The other half of the story is Flexman’s insinuation that strippers are especially likely to lie about being sexually assaulted. Vorn is right on the money in pointing out what a silly insinuation this is; what he doesn’t touch on is why so many people nevertheless believe it. What do strippers do? They take their clothes off for money. But I’ve done that, and the artists sketching me were always professional. No, strippers display their bodies for men’s sexual gratification. That’s what this is about.

There is a live debate within feminism whether sex work is legitimate or not, and it is one of those debates where both sides are certain the issue has already been settled. Being of the gender and sexuality that most sex work caters to, I have a conflict of interest in the matter. I don’t know if I can do the question justice at all, and I certainly can’t do it here. However, most New Zealanders don’t subscribe to either feminist position, and the minority who believe in saving sex for marriage is no longer much larger than the minority who actually save sex for marriage. Even combined, the anti-sex-work feminists and the traditionalists can’t account for the society-wide contempt in which sex workers are held.

Somehow, despite being a service which is in demand in every society, sex work has been reviled in the West since ancient times. This is the core contradiction of patriarchy: men want sex on demand from lots of women, but they don’t want those women also having sex with other men. To this end, traditional sexual morality engages the disgust instinct, framing women who do have sex with more than one partner as impure, degraded, and lacking in self-control, like animals. Sex work is particularly perverse because it combines the animalistic evil of unrestrained sex with the soulless evil of taking money for what’s supposed to be intimate.

Once again, the myth is a myth. Nothing happens to a woman’s body, or her personality, or her sense of ethics, or anything else, as a result of her having sex with more people than is socially acceptable. The anti-sex messages I got as an evangelical Christian teenager – a little from my parents, far more from youth-group leaders and Christian writers and speakers – were nearly all lies. (A lie repeated by someone who sincerely believes the liar is still a lie.)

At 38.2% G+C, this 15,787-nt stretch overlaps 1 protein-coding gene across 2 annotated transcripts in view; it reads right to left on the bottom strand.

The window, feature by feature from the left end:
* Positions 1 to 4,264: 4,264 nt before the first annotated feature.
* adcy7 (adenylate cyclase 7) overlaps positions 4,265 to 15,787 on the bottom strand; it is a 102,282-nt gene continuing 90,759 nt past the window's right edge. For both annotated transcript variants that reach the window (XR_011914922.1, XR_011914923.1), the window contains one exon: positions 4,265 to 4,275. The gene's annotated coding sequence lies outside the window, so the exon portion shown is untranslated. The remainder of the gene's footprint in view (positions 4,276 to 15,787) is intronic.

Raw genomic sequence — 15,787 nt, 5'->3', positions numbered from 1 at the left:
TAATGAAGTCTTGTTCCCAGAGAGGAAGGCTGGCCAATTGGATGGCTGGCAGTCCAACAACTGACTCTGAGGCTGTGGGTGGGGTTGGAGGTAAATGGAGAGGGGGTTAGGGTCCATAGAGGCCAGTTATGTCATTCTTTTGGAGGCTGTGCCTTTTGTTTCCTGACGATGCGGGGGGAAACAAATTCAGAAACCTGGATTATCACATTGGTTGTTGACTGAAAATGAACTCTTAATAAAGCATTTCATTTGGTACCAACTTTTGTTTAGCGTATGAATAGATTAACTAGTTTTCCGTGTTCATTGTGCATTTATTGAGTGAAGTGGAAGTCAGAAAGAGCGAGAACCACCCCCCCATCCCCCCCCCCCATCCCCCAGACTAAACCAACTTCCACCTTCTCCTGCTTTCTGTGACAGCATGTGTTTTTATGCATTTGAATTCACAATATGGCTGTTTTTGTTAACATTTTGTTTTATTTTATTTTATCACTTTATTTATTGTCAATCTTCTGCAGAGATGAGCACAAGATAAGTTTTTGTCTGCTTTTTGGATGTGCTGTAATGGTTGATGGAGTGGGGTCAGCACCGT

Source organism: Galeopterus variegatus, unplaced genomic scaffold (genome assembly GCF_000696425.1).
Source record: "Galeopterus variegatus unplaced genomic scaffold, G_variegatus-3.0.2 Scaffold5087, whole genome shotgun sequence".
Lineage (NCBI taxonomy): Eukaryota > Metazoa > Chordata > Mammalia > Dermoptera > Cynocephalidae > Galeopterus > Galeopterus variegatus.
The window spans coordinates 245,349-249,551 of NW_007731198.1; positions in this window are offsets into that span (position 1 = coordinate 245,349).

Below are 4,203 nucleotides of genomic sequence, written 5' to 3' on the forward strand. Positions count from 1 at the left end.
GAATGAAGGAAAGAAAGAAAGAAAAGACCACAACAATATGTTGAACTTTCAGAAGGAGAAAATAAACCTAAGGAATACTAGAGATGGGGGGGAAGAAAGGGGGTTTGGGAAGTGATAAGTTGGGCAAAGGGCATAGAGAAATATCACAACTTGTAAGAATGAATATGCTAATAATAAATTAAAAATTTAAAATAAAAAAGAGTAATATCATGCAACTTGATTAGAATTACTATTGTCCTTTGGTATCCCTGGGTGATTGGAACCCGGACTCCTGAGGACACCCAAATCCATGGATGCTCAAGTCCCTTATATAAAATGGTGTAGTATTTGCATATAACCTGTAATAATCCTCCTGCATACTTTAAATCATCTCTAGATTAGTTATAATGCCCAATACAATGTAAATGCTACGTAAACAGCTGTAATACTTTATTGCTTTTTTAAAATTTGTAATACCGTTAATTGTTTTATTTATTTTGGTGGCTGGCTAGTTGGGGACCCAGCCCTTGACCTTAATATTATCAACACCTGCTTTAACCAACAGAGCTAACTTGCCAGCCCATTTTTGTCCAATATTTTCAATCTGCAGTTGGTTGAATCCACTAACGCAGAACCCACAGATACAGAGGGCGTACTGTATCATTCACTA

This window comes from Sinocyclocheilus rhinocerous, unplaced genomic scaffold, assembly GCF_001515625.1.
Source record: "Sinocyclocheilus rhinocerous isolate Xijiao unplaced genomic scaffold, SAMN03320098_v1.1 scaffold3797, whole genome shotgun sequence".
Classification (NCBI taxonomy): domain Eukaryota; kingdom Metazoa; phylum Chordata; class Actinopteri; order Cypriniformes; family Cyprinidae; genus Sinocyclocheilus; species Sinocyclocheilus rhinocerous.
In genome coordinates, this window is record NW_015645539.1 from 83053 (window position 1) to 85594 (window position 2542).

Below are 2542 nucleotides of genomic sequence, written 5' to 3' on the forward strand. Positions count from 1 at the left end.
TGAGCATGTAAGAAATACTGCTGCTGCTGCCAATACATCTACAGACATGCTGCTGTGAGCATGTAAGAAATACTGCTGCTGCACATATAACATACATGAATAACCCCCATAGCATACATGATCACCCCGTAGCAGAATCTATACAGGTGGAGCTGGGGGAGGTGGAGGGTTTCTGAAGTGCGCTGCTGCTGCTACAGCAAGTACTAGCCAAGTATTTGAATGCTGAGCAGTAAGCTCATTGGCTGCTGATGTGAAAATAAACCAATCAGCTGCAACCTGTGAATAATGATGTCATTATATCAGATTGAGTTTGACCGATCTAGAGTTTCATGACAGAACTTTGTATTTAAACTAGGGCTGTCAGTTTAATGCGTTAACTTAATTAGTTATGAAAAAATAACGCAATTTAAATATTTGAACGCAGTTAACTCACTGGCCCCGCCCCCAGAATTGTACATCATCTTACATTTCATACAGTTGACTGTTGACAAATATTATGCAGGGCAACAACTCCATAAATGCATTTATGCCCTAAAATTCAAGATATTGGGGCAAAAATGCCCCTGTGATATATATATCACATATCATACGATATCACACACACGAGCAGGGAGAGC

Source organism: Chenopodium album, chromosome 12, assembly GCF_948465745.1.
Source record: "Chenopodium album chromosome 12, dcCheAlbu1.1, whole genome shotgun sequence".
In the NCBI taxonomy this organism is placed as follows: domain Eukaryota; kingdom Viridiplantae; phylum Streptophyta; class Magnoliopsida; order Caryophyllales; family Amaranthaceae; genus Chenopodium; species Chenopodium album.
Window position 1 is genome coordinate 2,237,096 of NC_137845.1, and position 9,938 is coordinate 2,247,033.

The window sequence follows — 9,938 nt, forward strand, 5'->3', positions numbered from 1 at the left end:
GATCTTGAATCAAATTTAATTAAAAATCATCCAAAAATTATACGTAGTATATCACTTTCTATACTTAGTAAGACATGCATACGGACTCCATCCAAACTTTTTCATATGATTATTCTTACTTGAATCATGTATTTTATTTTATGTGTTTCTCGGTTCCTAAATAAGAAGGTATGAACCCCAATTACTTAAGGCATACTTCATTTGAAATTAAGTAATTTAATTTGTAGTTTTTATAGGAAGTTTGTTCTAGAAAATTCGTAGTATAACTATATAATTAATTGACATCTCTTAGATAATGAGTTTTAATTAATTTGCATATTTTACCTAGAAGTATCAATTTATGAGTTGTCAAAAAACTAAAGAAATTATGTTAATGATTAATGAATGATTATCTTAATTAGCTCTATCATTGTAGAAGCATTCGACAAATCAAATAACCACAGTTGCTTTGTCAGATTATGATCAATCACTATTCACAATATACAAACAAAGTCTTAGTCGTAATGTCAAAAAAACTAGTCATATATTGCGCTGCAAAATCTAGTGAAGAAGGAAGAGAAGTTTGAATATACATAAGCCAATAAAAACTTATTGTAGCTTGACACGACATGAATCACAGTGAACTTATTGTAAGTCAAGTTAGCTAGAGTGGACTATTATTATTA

The occasional truths, like “Sex causes pregnancy” and “Sex doesn’t make you a man”, were rare gems in a slag-heap of “Sex makes you dirty like a used tissue” and “Sex will destroy your life” and “Sex causes emotional problems which only marriage can prevent” and, worst of all, “Marriage counts as consent”. I left the faith around when I turned 21 and started having sex shortly before I turned 23. I have not tested every single one of the religious messages, but those I have have turned out to be uniformly false. “Taking money for sex makes a woman untrustworthy” is not going to be the one true one.

So why is that, of all those lies, one of the maybe two that have continued to circulate in secular post-1960s New Zealand society? My best guess would be that a large proportion of sex workers’ clients are deceiving their partners about what they’re doing. To allay suspicion they’ll talk and act, in their social lives as well as to their partners, as if the idea of them paying for sex is unthinkable, and that generally means affecting a disgust response. And disgust is a socially transmitted attitude. (If you’re wondering, the other lie that’s continued to circulate is of course “Sex with someone of your own gender is unimaginably vile”, which deserves a post or twenty to itself.)

If you’re starting to wonder why this matters, remember what happened at Matamata. Cultural myths may be comforting, they may be useful, they may help organize society. But if they’re based on lies, people get hurt.